Sea Wonder: Sunflower Sea Star

Photo credit: Gullekson/WDFW


The sunflower sea star (Pycnopodia helianthoides) is named for its radial arms that resemble the yellow petals of sunflowers you might find in someone’s garden. The sunflower sea star is the largest species of sea star in the global ocean, with 24 large arms and a diameter of nearly three feet from arm tip to arm tip when full grown. They can grow to weigh as much 13 pounds and, despite its large size, this species may also be the world’s fastest sea star. Like other sea stars, the sunflower sea star can regenerate damaged or missing arms, and can essentially clone themselves if a detached arm has a portion of the animal’s central disk attached to it.  

The sunflower sea star is a colorful creature, with skin that can be purple, orange, brown, or yellow. It has white spines all over its body and tube feet that cover each of its 24 arms to help the sea star move along the ocean floor. The tube feet also help the sea star to grip onto rocks, other surfaces, and prey when needed.  

The sunflower sea star has a unique skeleton that is made up of disjointed pieces, which allows the sea star to be very flexible and to move quickly. Most sea stars have a single, fixed skeleton. The sunflower sea star’s stomach is found on its ventral or underside near the center of its body, also known as the oral surface. This positioning allows the animal to enlarge its body and open its mouth wide to take in large prey. 

Diet and Habitat 

The sunflower sea star is a voracious carnivore. It eats sea urchins, crabs, snails, chitons, dead or dying squid, and other sea stars. Sea urchins comprise between 21 and 98 percent of a sunflower sea star’s diet, and a sea star can eat as many as five sea urchins in a week. To find vulnerable prey, sunflower sea stars use their strong sense of smell and very sensitive light receptors to distinguish between light and dark areas. They are speedy and can extend their eight leading arms out in front of them to grab onto any prey trying to escape them. Once captured, the sea star opens its mouth wide, protrudes its entire stomach to cover and digest their prey, and draws it back inside its body to finish the job.  

The sunflower sea star can live in a variety of habitats, including rocky reefs, kelp forests, and sand flats. It is typically found in shallower waters, but it can be found as deep as 1,427 feet. Its range spans from the Aleutian Islands in Alaska down to Baja California, Mexico, though it is uncommon to find these animals south of Monterey Bay. Throughout the National Marine Sanctuary System, sunflower sea stars can be found in or near Olympic Coast, Greater Farallones, Cordell Bank, Monterey Bay, and Channel Islands national marine sanctuaries. This species is not a migratory one, but instead travels within a fairly fixed area.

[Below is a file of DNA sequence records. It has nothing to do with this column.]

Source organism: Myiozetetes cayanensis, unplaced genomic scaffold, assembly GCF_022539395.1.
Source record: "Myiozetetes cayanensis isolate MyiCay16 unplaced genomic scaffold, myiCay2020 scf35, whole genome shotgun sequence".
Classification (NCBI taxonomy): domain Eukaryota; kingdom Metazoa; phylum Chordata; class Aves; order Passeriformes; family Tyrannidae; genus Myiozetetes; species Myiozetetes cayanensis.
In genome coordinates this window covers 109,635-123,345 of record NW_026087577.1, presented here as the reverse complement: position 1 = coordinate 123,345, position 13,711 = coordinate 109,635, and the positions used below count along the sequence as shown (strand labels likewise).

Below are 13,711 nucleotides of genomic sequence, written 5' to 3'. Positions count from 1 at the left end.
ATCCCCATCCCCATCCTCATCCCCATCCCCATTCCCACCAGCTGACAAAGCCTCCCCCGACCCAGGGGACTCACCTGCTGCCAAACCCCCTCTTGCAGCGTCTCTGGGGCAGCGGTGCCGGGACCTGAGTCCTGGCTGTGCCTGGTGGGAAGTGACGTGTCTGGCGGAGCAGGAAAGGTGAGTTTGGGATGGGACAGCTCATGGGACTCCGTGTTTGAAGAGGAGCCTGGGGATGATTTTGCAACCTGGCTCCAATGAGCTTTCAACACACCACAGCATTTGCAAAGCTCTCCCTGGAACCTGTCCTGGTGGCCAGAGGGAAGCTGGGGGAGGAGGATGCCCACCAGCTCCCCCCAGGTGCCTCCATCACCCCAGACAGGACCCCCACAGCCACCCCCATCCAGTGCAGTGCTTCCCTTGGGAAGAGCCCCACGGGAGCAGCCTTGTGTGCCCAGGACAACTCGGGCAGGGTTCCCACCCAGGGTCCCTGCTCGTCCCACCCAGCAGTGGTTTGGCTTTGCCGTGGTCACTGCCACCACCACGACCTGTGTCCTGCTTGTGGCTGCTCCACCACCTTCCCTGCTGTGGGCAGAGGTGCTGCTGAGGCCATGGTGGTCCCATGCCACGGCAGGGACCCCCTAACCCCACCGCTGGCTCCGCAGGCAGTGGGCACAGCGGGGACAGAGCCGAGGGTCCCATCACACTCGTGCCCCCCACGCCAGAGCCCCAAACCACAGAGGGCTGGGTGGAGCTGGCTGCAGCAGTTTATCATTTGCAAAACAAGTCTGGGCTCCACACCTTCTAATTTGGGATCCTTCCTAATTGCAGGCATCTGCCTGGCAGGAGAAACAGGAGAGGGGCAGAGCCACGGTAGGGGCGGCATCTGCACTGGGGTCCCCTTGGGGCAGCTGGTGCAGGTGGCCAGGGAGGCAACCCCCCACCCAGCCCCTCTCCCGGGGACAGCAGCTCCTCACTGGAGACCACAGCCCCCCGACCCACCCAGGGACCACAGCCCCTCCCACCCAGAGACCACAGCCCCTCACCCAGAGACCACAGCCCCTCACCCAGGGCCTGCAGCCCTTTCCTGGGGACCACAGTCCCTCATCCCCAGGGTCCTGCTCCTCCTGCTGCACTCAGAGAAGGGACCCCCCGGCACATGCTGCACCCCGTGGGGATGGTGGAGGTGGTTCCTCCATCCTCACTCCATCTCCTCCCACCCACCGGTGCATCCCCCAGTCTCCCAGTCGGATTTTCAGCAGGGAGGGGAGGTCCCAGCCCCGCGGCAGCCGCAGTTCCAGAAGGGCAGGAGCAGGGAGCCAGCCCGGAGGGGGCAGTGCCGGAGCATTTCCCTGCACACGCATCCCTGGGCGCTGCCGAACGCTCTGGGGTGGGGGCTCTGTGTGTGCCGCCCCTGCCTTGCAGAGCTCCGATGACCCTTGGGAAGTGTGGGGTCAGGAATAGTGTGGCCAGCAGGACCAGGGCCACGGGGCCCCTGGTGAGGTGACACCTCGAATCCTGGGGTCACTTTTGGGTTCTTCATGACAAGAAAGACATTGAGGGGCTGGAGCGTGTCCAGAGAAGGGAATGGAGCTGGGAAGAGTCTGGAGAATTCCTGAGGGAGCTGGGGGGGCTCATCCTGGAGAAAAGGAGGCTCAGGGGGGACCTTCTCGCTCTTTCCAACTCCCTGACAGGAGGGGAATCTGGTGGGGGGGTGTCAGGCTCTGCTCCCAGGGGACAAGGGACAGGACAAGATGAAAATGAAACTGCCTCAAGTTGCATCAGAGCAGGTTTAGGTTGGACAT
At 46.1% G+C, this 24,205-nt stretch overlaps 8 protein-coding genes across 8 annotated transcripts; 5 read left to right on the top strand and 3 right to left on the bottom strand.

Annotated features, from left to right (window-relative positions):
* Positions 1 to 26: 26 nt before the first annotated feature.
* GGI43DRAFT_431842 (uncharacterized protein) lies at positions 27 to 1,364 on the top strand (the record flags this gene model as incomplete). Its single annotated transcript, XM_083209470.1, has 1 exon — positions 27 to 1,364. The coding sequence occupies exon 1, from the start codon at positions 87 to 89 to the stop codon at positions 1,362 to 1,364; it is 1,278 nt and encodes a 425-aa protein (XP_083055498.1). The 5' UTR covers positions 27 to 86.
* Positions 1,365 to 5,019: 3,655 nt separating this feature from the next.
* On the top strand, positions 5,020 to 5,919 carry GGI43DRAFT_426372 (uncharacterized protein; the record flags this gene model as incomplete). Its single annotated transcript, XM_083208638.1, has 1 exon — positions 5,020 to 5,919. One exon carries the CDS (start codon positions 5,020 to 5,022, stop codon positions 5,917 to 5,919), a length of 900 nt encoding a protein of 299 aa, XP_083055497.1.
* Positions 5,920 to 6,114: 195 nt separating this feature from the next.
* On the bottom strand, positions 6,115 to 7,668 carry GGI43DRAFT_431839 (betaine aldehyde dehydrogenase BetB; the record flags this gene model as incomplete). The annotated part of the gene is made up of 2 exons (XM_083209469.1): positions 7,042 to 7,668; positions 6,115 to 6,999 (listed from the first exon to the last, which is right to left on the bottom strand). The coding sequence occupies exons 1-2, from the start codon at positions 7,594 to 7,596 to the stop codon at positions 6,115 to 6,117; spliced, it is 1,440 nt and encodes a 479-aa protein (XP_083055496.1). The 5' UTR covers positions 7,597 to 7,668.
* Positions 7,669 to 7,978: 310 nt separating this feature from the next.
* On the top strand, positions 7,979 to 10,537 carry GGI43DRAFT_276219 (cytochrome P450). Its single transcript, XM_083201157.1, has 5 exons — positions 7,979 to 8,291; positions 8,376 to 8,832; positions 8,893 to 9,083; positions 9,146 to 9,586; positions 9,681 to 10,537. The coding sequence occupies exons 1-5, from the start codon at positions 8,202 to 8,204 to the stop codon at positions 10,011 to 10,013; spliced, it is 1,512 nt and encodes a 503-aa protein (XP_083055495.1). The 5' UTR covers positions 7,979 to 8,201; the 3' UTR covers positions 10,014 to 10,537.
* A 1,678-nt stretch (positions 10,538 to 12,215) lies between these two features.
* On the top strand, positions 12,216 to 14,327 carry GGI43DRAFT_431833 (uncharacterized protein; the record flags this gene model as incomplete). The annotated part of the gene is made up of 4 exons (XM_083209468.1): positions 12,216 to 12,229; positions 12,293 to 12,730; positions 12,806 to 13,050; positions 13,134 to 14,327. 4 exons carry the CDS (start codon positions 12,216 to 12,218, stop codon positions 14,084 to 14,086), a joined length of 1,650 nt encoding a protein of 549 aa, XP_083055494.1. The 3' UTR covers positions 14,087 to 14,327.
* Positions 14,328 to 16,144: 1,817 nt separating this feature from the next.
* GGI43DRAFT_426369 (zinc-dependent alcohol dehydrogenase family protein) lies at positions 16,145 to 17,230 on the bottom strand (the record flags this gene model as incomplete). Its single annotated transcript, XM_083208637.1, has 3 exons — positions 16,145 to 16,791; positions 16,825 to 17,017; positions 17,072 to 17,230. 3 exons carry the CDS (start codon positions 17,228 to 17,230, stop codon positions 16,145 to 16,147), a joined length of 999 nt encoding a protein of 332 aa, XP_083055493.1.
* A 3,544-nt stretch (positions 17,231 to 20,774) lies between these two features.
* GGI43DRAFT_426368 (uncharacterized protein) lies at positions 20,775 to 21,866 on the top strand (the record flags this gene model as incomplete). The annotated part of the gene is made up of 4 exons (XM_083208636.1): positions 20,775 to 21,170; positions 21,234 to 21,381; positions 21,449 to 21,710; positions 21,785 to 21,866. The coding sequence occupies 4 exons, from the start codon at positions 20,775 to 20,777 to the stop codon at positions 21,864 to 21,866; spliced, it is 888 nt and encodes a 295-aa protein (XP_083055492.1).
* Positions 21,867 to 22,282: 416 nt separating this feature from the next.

Life History 

Sunflower sea stars are generally solitary creatures but will often live near other individuals or aggregate in larger groups in areas where food is abundant. To reproduce, sunflower sea stars use a reproductive strategy called broadcast spawning, similar to that of some fish and coral species. Mating season occurs between March and July, with peak season taking place between mid-May and late-June. To mate, groups of sunflower sea stars gather and release gametes into the water column, with fertilization taking place at random when sperm cells and egg cells collide. The fertilized eggs develop into bilateral swimming larvae, living in its planktonic form and feeding on smaller zooplankton for up to 10 weeks. After reaching a size and developing control over their movements, larger larvae settle onto the ocean floor and metamorphosize into juvenile sea stars with a mere five arms. As they mature, they grow new arms. Individuals reach adulthood when they reach their full individual body size, which is determined by genetics, at about two years old. The average lifespan of a sunflower sea star is between 5 and 7.5 years, but some individuals have lived to be as old as about 65 years old!  

Threats and Conservation 

The sunflower sea star is listed as critically endangered on the IUCN Red List of Threatened Species and is classified as threatened under the U.S. Endangered Species Act. The species may be formally listed as endangered in the next year, which would make the species the first sea star to be added to the U.S. Endangered Species List.  

The primary threat to the species is sea star wasting disease, a degenerative disease that has been linked to the effects of climate change. From 2013 to 2017, sea star wasting disease killed more than 90 of sunflower sea star populations in what experts have described as the largest marine disease outbreak ever recorded. This lethal event was thought to be made worse by warming ocean waters in the Pacific. The steep decline in the sunflower sea star’s population appears to be part of a cascade of ecological disruptions in California’s kelp forests and have led to imbalanced ecosystems that have yet to fully rebound. Specifically, sunflower sea stars’ reduction in numbers allowed sea urchin populations to grow unchecked, which in turn led to overgrazing of kelp and die-offs in some kelp forests. Ongoing breeding and reintroduction efforts have been underway to rebuild sunflower sea star populations along the west coast of North America, which scientists believe could help restore kelp forests and rebalance these important ecosystems.

Photo credit: Claire Fackler